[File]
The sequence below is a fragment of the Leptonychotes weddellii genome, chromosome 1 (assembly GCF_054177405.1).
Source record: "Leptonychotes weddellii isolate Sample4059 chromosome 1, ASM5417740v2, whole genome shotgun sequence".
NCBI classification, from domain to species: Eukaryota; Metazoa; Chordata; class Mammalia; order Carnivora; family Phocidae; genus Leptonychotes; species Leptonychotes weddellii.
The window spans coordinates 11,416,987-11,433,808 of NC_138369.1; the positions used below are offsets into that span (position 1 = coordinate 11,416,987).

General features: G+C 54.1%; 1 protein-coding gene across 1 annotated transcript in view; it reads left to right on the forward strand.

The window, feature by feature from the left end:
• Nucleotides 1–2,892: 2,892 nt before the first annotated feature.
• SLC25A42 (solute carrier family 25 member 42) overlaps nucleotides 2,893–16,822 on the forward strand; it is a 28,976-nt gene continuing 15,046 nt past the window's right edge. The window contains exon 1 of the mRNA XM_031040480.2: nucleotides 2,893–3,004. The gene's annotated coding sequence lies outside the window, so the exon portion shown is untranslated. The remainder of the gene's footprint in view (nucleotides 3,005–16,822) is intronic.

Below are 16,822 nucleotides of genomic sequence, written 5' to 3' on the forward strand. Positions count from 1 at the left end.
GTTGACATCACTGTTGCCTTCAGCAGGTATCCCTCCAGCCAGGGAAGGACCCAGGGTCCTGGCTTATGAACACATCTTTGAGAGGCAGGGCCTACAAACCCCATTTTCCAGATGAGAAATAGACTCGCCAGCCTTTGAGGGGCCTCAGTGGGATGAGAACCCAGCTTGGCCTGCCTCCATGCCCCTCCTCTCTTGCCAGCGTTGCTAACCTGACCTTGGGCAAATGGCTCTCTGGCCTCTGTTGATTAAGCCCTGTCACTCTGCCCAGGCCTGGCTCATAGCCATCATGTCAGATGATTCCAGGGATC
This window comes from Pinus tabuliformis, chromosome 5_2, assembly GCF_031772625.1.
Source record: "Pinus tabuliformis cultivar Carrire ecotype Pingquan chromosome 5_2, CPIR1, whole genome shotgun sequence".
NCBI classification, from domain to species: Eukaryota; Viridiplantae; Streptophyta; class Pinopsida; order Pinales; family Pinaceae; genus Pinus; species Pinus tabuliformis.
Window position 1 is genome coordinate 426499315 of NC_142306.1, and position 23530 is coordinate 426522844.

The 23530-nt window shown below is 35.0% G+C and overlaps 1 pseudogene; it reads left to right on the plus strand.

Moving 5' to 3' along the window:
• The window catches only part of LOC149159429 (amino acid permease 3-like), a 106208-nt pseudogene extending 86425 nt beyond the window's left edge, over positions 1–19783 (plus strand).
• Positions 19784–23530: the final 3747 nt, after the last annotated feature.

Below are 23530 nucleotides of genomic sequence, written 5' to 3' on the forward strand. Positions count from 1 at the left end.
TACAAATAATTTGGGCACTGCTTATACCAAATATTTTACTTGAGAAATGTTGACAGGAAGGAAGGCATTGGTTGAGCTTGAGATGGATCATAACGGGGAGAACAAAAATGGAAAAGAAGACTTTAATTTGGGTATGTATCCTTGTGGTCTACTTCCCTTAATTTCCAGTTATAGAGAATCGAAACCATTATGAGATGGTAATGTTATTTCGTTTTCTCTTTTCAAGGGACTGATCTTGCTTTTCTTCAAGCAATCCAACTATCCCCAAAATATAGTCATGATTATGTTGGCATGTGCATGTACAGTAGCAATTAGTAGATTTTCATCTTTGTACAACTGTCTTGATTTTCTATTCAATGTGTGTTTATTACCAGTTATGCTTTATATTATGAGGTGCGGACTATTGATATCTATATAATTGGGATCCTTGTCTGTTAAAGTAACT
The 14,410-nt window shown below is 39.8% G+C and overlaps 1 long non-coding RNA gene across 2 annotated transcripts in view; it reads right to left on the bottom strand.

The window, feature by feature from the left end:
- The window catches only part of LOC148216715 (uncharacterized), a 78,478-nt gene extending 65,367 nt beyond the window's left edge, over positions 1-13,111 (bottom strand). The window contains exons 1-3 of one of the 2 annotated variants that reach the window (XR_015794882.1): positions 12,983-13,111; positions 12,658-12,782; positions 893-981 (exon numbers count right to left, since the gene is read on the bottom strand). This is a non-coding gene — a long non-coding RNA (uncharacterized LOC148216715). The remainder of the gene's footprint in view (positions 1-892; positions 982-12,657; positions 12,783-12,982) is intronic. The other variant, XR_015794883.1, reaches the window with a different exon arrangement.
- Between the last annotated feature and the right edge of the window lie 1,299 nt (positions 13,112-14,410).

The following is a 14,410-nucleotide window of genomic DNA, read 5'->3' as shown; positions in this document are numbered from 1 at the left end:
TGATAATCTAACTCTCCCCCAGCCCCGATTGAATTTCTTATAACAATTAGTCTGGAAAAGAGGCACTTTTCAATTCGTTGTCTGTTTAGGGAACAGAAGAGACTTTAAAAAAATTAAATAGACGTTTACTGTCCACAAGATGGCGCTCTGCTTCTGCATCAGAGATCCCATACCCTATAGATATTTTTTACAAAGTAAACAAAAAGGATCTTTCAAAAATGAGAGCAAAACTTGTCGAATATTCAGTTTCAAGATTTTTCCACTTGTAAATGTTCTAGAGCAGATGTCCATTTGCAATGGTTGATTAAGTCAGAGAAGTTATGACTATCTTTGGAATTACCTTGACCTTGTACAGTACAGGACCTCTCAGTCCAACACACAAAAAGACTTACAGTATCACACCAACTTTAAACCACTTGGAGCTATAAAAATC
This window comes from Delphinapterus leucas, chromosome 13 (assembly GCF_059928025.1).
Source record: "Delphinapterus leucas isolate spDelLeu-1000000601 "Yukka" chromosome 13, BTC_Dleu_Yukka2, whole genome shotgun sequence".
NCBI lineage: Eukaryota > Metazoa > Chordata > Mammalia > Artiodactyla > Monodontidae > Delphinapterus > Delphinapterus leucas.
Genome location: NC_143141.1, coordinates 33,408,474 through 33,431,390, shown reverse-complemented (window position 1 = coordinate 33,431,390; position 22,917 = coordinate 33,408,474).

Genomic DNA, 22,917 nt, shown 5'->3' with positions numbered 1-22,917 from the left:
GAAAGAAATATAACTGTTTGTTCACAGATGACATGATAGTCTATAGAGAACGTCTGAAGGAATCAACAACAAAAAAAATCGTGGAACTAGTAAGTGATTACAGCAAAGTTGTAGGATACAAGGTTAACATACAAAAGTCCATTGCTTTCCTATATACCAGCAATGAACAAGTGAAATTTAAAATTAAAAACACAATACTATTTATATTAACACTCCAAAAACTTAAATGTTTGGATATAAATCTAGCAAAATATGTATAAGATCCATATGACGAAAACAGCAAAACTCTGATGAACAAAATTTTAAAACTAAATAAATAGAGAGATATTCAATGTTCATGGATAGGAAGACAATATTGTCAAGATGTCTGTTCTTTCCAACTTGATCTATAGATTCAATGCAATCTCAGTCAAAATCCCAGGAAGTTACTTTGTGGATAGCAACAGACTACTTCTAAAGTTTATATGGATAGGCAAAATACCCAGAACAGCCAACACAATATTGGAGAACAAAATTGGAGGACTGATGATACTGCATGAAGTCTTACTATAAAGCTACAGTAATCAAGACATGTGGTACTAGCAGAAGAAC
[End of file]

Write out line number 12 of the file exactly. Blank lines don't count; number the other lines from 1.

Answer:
Source record: "Pinus tabuliformis cultivar Carrire ecotype Pingquan chromosome 5_2, CPIR1, whole genome shotgun sequence".